Varsity strike: ASUU boycotts meeting with FG, submits counter offer
The leadership of Academic Staff Union of Universities (ASUU), on Tuesday boycotted the meeting called by the Federal Government on the lingering crisis in the university and the on-going strike declared by ASUU two weeks ago.
Rather than attend the meeting with the Federal Government, ASUU forwarded a letter containing “a counter offer”, in response to the earlier offer made to ASUU by the government.
Nigerian Tribune learnt that the ASUU leadership refused to attend the meeting slated for the Ministry of Labour and Employment, because there was nothing concrete to offer by the government and since they had submitted their counter offer to be considered by the Federal Government.
“ASUU was not at the meeting because they felt there is no need progressing for a meeting now since there is nothing concrete to offer by the government. Besides, they have just transmitted their own offer to the government for their consideration and they felt it is better to leave them to consider that offer, before any meeting with them,” a source told Nigerian Tribune.
Meanwhile, the government side at the meeting, led by the Minister of Labour and Employment, Chris Ngige, will present ASUU counter offer to the Federal Executive Council (FEC) meeting on Wednesday for approval.
Ngige acknowledged the absence of ASUU leadership at the meeting and the fact that ASUU had submitted its own counter offer to the government.
The Minister of Labour and Employment said: “Today we are supposed to have a formal meeting with the stakeholders in the government side and ASUU; but we have some new developments which made it mandatory that we roll over this meeting to the next day.
“The government as you know on the 16th of August gave ASUU an offer through the Ministry of Education, and yesterday ASUU got back to us and said they needed us to deliberate on their counter offer before we can have a formal meeting.
“We acceded to that because we think we need to do a government side meeting on their counter offer before we can have a reconciliatory, to further discuss if there are areas of disagreement or stamp an authority to what their demands will be. So, that is the position.”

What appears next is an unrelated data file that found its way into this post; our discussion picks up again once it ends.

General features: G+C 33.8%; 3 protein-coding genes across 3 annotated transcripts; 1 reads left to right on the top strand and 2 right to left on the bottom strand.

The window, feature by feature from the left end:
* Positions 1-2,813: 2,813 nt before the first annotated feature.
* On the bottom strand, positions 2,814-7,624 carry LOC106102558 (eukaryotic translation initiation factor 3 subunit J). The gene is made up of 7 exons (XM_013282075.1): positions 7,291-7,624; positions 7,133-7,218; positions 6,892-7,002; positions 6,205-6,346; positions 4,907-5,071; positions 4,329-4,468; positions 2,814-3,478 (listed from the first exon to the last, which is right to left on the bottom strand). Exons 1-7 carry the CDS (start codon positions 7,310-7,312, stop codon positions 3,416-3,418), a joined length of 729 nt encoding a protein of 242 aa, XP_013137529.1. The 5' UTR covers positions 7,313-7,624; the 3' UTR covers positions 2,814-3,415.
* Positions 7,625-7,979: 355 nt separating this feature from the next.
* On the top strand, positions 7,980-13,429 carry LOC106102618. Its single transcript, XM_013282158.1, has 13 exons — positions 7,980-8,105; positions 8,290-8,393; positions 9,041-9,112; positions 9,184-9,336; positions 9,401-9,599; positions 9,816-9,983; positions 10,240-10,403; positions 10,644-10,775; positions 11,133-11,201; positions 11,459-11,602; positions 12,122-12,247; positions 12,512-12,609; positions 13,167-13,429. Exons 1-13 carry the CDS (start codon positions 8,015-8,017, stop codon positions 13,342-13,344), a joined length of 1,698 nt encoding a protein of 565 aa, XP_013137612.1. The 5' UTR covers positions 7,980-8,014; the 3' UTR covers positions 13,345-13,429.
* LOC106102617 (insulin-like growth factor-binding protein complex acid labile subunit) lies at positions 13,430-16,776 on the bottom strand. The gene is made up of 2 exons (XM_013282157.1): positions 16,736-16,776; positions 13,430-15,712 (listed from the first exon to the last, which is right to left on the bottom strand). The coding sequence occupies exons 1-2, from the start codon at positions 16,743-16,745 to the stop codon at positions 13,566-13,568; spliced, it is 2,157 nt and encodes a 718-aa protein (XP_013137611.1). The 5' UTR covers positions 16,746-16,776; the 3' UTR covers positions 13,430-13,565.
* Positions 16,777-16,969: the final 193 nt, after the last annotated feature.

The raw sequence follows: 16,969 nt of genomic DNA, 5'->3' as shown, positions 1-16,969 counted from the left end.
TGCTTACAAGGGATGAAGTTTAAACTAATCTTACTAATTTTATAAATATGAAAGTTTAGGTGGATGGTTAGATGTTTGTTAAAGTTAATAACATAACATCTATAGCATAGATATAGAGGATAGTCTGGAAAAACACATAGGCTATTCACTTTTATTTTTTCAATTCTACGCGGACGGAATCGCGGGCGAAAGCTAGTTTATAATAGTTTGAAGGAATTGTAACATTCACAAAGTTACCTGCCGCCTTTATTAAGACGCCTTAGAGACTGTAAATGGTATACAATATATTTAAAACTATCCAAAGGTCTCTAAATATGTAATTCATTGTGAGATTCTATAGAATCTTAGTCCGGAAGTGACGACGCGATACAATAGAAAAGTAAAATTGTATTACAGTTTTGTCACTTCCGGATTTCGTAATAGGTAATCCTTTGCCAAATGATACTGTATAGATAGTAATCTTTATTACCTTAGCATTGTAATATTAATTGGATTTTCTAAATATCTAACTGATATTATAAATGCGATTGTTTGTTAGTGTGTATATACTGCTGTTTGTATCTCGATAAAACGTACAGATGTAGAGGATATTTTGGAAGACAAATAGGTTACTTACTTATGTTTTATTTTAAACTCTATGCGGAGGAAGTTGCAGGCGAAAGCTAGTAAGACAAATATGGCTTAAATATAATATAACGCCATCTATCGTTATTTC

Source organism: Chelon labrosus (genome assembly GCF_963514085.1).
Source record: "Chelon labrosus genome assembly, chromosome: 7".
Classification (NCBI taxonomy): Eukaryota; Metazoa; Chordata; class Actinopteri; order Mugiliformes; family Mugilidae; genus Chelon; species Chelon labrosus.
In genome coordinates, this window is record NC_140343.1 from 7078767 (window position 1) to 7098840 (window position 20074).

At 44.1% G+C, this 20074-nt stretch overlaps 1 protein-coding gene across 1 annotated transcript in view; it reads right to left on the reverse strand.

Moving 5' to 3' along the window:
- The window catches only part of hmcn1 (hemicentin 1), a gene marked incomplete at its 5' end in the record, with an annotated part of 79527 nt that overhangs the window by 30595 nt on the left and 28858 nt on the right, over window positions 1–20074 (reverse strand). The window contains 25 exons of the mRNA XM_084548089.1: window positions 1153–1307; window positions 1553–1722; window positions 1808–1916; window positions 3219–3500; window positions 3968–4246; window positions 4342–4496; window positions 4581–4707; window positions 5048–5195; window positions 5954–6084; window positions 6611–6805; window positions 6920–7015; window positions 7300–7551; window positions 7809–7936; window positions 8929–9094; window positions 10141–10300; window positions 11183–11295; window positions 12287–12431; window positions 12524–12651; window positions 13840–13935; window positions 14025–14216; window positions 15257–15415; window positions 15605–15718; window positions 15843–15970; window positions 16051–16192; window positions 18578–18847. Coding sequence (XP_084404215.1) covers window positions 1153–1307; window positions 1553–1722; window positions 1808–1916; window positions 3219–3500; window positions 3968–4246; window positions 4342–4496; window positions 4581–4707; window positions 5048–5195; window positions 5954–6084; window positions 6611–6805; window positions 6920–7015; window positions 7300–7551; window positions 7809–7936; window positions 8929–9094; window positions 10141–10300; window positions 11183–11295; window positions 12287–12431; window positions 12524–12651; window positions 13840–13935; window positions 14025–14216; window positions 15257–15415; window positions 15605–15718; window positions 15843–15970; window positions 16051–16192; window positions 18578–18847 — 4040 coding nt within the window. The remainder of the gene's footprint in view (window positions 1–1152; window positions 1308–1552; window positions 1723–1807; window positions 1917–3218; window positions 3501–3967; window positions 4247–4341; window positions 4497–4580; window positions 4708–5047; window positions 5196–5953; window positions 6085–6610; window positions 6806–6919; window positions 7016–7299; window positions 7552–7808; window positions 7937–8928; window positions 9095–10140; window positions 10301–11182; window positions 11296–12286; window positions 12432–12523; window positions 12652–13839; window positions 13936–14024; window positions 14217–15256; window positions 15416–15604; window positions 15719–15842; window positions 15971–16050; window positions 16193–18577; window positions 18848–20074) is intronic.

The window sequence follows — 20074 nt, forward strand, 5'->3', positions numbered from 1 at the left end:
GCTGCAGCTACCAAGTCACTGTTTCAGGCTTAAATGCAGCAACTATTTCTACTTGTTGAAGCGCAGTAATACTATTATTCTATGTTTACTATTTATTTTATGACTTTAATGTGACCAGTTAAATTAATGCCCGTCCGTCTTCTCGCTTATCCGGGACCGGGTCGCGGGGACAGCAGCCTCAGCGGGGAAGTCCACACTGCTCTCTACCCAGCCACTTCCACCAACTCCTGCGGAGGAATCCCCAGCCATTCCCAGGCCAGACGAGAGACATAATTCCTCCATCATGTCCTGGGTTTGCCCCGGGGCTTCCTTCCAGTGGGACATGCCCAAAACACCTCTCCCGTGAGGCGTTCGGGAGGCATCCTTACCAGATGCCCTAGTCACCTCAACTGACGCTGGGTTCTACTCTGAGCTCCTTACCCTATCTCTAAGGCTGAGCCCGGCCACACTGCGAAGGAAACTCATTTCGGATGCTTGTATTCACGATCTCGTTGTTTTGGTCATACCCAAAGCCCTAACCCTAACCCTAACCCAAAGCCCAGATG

On what the government is doing on the issue, Ngige said: “As we speak now, we have a government side meeting inside my office. The Minister of Education is on another point for a meeting and we are going to collide into a full government side meeting by 3pm today to formalise our position and look at ASUU’s request.
“So, that is why we have not been out here, but we decided to come and address you on what the current situation is. After this address we will go back to government side meeting and continue.
“Tomorrow is Federal Executive Council and we will also need council approval for some of the things we are doing. Thereafter, we would then meet with ASUU may be tomorrow evening or Thursday morning; whichever is convenient to both parties.”
Meanwhile, giving an update on the nationwide strike on Tuesday, the President of ASUU, Biodun Ogunyemi, said the union had submitted their offer to the Federal Government on Monday, after due consultation of their members on the government offer.
Ogunyemi said: “Following due consultation, we have collated the view of our members on the offer from government in dispute in the letter of 16th August, 2017. These views were submitted to Federal Government vide our letter dated 28th August, 2017.
“As we await the Federal Government’s action on our letter, we hope that it would not be long before we receive a positive response which will bring an end to the dispute.”
The General Secretary of Nigeria Labour Congress (NLC), Comrade Peter Ozo-Eson, who came for the meeting told Nigerian Tribune that the Federal Government was paying the price of negligence over the years, adding that, that is the price to pay when government refused to act promptly and failed to act on the agreement it jointly signed willingly with others.
He said: “It is better to prevent strike from happening, when it starts, it becomes very difficult to manage.
“We hope that the Federal Government will have positive response to what ASUU has presented.”